Archive for March, 2010

04
Mar
10

Out of the Rotoscope…uh…Inkwell

In my last entry, I mentioned that Walt Disney envisioned “The Alice Comedies”, with their depiction of a live person in an animated world, as a reversal of the Fleischer Studios “Koko the Clown” in the sense that “Koko” featured an animated character in a real-life setting.   This entry is a more in-depth discussion of the two lives of Koko.

Legendary animator Max Fleischer, whose creations for the big screen include the likes of Betty Boop, Popeye and Superman, created Koko with the help of his brother, Dave, and a device called a rotoscope.   NationMaster.com describes rotoscoping as “a technique where animators trace live action movement, frame by frame, for use in animated films.”  The device used in this process is, therefore, a rotoscope. 

Max Fleischer is credited as the inventor of the rotoscope.   Nationmaster.com says that Dave Fleischer assisted his brother in the creation of Koko the Clown by dressing as a clown.  Max would record Dave’s movements in the clown outfit with the rotoscope., using a “frosted glass panel” to capture the movements.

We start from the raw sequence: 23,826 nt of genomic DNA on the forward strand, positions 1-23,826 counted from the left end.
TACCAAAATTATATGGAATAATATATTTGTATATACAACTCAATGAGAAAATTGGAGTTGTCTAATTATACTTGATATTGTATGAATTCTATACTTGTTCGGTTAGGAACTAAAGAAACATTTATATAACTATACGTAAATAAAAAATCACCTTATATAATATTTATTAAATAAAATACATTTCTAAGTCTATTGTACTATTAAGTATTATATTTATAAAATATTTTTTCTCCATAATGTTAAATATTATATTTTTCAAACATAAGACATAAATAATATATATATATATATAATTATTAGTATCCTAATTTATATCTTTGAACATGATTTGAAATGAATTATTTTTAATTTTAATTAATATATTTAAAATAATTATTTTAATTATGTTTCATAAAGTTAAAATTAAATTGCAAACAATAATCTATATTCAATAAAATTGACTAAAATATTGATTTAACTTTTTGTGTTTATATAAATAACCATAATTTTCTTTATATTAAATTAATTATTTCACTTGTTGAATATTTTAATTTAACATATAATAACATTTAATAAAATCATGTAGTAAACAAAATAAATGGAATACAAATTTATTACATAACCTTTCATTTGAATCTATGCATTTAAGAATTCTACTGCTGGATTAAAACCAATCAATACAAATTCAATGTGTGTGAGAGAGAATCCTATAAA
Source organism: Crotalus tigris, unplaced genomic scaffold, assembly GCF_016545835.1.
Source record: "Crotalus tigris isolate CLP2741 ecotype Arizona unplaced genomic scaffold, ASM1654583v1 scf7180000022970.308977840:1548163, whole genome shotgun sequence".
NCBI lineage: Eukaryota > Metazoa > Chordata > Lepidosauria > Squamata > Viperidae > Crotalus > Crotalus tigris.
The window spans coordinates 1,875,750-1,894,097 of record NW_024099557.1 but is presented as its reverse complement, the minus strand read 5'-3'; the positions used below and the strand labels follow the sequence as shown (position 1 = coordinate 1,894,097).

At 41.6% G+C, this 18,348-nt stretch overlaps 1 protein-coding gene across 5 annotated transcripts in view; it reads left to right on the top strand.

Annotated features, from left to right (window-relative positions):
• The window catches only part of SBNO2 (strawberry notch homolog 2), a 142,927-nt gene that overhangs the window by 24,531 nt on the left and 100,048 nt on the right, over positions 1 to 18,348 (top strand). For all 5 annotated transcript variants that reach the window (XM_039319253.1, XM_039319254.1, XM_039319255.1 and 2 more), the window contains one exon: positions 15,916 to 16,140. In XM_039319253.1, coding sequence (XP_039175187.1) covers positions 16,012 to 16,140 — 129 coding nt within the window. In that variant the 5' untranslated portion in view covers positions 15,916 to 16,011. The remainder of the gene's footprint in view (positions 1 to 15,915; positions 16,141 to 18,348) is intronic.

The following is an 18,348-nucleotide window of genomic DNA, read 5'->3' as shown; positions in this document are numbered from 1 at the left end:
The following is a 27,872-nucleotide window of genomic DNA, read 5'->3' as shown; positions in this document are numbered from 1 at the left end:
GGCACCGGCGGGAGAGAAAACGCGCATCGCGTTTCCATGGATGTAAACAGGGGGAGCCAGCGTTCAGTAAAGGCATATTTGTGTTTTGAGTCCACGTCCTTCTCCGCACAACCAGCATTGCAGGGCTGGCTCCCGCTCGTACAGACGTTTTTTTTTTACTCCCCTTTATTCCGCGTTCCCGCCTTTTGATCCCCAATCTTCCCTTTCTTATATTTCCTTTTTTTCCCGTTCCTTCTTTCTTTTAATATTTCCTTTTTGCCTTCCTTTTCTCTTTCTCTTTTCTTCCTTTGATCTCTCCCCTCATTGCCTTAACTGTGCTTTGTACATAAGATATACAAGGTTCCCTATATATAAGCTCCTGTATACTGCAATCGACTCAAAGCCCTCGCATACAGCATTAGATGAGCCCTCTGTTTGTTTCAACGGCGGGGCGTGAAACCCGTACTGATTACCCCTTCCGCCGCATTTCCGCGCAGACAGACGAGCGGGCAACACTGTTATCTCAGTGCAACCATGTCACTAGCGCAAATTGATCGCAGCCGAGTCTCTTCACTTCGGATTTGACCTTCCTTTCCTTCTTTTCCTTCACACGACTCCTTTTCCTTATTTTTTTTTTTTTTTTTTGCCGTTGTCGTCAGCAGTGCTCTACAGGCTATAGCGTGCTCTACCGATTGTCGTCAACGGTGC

Nationmaster further states the Fleischers began creating their “Out of the Inkwell” series featuring Koko as the main character “around 1914.”  The Fleischer brothers secured a contract from John Bray Studios in 1919 to begin producing their “Out of the Inkwell” series.   Nationmaster points out that Max Fleischer’s creation usually went off on “an adventure of some sort” or would “pull a prank on his human superior” in the animated features.

Nationaster points out that, eventually, the Fleischers introduced a canine sidekick for Koko named Fitz the Dog.  Fitz later assumed the name of “Bimbo.”  After the creation of Fitz/Bimbo, the series took on the new name of “Inkwell Imps.”  The “Inkwell Imps” series, Nationmastet writes, continued from 1927 until 1929.

Koko would periodically come out of retirement until his last public appearance in 1962 in a series titled, “Out of the Inkwell.”  Ron Kurer, on his Toon Tracker web site,  points out that Hal Seeger–the creator of, among other cartoons, “Batfink” and “Milton the Monster” and a former Fleischer Studios  employee–created the 1962 version of “Out of the Inkwell.”   The characters besides Koko in the 1962 version, according to Kurer, were “Koko’s girlfriend, Kokette, his dog, Kookie, his friend Koko-Nut, his nephew Yo-Yo and his arch rival Mean Moe.”  Larry Storch, who is best known for playing Corporal Agarn on the series “F Troop”, was, Kurer says,, the voice of Koko and Mean Moe.    Beverly Arnold,  Hal Seeger’s wife, was the voice of Kokette.   Kurer goes on to say that Norma MacMillan–best known for proving the voice of Sweet Polly Purebred on “Underdog”–provided other voices for the small screen adaption of “Out of the Inkwell.”

I was unable to find a clip of the Hal Seeger version of “Koko the Clown”, but I have attached a clip from YouTube of the Fleischer Koko short, “Koko’s Earth Control”, from 1928.